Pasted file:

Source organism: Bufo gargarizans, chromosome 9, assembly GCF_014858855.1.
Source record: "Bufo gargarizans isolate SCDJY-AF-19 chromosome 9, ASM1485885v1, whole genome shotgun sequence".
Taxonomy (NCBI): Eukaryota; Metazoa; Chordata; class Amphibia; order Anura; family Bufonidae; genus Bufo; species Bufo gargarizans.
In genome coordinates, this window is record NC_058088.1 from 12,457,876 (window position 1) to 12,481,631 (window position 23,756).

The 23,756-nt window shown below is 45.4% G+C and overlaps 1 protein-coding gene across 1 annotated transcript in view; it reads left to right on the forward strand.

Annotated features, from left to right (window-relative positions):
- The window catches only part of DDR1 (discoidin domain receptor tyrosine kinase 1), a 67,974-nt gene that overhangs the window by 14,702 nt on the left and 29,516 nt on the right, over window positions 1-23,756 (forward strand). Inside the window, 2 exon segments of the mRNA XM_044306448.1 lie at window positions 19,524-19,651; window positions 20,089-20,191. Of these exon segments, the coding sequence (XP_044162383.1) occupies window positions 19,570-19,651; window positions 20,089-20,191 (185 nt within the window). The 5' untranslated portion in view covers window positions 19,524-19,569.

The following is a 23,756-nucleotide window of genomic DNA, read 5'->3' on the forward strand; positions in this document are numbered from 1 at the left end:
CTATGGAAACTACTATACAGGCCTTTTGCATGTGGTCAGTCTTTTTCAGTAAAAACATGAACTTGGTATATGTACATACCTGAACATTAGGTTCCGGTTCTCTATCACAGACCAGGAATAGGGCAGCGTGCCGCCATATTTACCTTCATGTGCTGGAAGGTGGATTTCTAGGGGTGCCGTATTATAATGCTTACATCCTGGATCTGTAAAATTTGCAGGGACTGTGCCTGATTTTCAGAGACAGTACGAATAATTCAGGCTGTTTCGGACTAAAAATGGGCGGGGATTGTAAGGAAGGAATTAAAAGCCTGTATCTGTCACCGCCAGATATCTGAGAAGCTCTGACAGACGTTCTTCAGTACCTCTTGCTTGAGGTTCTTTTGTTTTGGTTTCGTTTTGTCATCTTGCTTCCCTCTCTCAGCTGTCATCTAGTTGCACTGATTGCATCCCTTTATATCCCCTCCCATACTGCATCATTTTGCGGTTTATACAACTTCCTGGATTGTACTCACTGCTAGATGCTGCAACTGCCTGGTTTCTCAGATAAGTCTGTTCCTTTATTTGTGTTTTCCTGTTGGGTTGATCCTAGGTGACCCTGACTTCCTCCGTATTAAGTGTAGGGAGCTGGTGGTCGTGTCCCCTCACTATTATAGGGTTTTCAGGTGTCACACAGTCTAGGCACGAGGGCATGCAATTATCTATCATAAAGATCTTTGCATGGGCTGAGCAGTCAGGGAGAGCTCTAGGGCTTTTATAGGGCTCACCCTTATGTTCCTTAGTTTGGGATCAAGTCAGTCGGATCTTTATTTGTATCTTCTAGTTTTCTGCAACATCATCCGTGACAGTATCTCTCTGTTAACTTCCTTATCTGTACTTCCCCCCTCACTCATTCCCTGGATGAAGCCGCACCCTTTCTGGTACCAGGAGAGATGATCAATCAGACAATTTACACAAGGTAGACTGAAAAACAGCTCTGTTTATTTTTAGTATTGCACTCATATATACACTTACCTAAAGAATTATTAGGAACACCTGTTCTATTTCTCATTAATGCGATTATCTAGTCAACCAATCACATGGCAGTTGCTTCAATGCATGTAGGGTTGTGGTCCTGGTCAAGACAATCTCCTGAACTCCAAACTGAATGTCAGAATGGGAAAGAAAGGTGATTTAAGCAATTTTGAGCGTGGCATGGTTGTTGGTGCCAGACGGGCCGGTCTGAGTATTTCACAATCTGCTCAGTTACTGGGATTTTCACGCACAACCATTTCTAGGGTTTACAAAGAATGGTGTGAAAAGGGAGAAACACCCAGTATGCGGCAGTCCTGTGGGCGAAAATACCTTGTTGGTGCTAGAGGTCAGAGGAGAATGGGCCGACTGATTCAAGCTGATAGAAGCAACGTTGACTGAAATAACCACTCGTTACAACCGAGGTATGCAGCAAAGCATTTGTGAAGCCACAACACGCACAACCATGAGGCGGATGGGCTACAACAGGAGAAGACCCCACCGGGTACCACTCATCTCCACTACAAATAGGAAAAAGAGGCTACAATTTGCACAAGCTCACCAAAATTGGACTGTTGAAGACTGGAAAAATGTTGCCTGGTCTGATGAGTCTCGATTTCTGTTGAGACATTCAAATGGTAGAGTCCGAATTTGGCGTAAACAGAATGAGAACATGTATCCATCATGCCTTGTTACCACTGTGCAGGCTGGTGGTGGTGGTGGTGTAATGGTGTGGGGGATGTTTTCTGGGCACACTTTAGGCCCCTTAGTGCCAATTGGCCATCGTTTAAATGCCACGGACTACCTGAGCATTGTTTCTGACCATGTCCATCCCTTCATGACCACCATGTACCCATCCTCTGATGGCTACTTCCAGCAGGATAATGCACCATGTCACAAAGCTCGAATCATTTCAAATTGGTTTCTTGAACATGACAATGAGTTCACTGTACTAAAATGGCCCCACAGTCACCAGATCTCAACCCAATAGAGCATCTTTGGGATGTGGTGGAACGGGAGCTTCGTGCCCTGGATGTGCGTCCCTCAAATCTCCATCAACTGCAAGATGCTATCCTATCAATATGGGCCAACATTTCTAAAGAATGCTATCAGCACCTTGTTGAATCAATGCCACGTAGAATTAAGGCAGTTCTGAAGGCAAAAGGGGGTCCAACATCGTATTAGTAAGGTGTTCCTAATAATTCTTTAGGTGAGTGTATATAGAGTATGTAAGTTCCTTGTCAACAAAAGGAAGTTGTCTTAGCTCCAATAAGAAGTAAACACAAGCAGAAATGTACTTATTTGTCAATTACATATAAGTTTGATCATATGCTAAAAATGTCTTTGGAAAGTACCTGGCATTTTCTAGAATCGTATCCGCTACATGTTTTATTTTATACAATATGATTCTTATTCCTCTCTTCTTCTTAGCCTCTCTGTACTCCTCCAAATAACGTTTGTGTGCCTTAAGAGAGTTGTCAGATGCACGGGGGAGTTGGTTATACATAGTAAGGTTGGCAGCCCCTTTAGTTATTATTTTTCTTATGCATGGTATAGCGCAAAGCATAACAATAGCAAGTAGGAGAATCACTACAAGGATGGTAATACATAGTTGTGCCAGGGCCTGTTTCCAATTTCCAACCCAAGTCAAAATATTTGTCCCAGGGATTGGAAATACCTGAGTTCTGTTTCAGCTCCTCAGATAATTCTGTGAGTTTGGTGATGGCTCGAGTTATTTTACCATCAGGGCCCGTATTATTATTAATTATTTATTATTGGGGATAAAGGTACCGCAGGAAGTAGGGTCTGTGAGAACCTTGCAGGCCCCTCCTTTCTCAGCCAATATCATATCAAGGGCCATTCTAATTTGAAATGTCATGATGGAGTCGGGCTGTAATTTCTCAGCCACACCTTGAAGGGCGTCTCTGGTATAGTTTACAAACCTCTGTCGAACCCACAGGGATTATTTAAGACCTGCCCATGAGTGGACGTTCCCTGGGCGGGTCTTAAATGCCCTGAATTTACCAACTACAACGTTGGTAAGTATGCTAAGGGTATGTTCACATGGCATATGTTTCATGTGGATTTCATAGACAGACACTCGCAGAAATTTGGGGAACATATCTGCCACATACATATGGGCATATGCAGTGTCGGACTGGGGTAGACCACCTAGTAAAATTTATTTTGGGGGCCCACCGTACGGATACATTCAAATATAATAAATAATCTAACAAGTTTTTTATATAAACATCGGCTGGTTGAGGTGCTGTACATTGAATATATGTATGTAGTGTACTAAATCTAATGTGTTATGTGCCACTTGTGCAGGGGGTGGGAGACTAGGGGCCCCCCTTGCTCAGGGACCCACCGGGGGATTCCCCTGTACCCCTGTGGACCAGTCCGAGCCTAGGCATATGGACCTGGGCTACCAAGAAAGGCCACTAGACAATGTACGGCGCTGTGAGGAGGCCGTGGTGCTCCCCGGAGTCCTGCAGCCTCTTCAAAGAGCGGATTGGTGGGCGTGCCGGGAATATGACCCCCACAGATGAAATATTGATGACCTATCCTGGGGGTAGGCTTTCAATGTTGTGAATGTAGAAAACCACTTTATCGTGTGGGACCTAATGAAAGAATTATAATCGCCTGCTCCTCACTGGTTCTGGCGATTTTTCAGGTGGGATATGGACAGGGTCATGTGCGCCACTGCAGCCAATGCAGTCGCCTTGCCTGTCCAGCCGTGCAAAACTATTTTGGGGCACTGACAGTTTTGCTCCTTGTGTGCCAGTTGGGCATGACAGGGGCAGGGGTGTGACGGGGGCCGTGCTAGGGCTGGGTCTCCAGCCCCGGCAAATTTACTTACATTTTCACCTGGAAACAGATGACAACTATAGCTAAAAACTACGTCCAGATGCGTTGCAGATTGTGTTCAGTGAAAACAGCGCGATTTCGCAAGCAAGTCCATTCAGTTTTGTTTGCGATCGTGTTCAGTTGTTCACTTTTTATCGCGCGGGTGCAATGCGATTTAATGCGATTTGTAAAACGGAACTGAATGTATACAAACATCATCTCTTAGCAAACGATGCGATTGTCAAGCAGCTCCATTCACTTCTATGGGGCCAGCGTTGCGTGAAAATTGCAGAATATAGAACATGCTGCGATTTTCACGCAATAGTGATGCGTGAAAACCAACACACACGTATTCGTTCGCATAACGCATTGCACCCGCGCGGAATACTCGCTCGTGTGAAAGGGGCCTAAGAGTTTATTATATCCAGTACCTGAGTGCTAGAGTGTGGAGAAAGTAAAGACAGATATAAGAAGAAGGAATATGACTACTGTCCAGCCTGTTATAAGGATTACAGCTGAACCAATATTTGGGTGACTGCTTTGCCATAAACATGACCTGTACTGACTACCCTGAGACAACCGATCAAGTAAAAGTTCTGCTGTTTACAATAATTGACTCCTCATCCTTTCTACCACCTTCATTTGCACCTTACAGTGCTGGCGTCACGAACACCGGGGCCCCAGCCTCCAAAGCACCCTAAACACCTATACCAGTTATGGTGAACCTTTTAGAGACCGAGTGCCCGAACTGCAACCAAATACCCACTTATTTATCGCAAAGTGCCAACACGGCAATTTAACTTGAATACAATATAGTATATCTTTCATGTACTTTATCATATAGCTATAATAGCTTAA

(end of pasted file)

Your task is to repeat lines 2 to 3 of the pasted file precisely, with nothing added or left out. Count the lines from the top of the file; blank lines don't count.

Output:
Source record: "Bufo gargarizans isolate SCDJY-AF-19 chromosome 9, ASM1485885v1, whole genome shotgun sequence".
Taxonomy (NCBI): Eukaryota; Metazoa; Chordata; class Amphibia; order Anura; family Bufonidae; genus Bufo; species Bufo gargarizans.